How are households in Scotland changing?

Every year, National Records of Scotland estimates how many households there are in Scotland, and how many people live in the average household. Households can be groups of people living together in homes, or single people living alone in a home.

Why is this important? Well, knowing how many households there are, and how many households there might be in future, is key for planning local services like waste collection and community care, and for planning for future housing needs.

The number of households in Scotland has been steadily rising over time, at a slightly faster rate than the population. According to our latest estimates, there are now 2.45 million households in Scotland. However, you may not know that the makeup of the typical household has also been changing.

households 1

In the past, larger households of three or more people were the most common type in Scotland. According to the census carried out in 1961, only 14% of households consisted of one person living alone. However, our latest estimates show that one person households are now the most common type. In fact, we estimate that nearly 900,000 people in Scotland are living alone.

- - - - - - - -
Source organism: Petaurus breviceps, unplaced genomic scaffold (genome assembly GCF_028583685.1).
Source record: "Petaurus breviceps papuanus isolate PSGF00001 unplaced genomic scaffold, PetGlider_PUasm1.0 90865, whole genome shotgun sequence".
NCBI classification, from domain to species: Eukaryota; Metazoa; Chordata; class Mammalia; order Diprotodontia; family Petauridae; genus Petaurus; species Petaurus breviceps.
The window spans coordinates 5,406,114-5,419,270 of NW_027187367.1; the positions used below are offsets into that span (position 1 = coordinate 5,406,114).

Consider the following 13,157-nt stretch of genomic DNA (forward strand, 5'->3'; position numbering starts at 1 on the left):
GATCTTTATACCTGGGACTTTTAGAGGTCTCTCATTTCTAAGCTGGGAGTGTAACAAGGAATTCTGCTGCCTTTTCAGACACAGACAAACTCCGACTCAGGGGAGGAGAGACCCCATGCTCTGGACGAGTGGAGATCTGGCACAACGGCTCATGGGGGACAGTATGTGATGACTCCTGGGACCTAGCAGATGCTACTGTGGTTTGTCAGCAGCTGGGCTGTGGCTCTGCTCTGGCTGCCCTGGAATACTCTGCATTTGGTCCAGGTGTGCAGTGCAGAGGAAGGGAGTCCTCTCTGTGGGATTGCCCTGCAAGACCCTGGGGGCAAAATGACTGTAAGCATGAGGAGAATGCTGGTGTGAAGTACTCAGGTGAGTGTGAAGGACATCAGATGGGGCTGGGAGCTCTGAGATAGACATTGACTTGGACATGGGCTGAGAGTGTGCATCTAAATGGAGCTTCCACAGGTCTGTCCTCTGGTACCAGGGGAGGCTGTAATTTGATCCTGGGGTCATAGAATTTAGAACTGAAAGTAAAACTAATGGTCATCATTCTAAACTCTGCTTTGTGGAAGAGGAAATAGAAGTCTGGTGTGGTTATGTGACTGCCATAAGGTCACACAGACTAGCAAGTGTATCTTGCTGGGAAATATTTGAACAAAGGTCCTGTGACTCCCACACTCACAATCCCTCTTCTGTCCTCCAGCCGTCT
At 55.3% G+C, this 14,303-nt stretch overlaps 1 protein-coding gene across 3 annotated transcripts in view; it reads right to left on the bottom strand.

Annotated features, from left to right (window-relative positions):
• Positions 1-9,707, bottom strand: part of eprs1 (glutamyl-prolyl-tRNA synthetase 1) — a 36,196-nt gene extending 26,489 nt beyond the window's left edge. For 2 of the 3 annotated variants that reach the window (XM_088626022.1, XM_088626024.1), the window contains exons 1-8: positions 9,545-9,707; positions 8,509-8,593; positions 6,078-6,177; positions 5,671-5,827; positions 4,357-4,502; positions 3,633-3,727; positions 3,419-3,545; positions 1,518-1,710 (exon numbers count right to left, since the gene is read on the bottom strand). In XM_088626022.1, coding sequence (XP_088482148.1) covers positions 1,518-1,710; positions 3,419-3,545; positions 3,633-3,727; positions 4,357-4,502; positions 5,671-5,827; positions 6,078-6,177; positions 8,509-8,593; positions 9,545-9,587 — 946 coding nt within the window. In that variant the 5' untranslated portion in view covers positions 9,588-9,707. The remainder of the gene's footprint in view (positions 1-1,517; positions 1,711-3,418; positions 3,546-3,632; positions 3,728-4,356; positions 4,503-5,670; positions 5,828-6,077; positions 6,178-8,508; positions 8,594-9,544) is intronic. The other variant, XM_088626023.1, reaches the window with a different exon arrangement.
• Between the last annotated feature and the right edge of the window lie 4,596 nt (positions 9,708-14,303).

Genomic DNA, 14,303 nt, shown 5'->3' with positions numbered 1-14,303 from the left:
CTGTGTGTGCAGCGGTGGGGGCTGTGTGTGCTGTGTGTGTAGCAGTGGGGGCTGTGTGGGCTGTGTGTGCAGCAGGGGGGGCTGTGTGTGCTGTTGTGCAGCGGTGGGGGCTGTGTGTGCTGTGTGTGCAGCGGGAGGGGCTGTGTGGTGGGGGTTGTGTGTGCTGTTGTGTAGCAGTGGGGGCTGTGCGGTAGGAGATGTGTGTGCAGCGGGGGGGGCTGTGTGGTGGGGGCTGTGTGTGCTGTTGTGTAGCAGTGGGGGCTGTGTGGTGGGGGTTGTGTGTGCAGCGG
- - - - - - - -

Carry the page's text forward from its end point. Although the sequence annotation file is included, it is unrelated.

Chart showing number of single person and two person or more households

One of the main reasons for this is that the number of older people in Scotland is going up. Older people are more likely to live alone, or in smaller households, so as the number of older people increases, the size of the average household decreases. This could be important to bear in mind for planning the sort of housing and care which will be needed in future.

If you would like to find out more, the full publication, infographic summary and interactive data visualisation for the 2016 household estimates are available on our website.

 

Amelia Brereton, Assistant Statistician

Estimating the number of homes in Scotland

Every year we estimate how many homes there are in Scotland, and also how many of those homes are either empty, or second homes. Our estimates are then used for planning things like housing and local services.

Our latest estimates suggest there are now 2.58 million homes in Scotland. For every hundred homes in Scotland, we estimate that 96 are occupied all year, one is a second home occupied for only part of the year, and three are empty homes which are not being occupied at all. Empty and second homes are more common in some parts of the country than others. For example, remote rural areas have a higher proportion of both second homes and empty homes than urban areas.

Number of occupied dwellings, empty homes and second homes in Scotland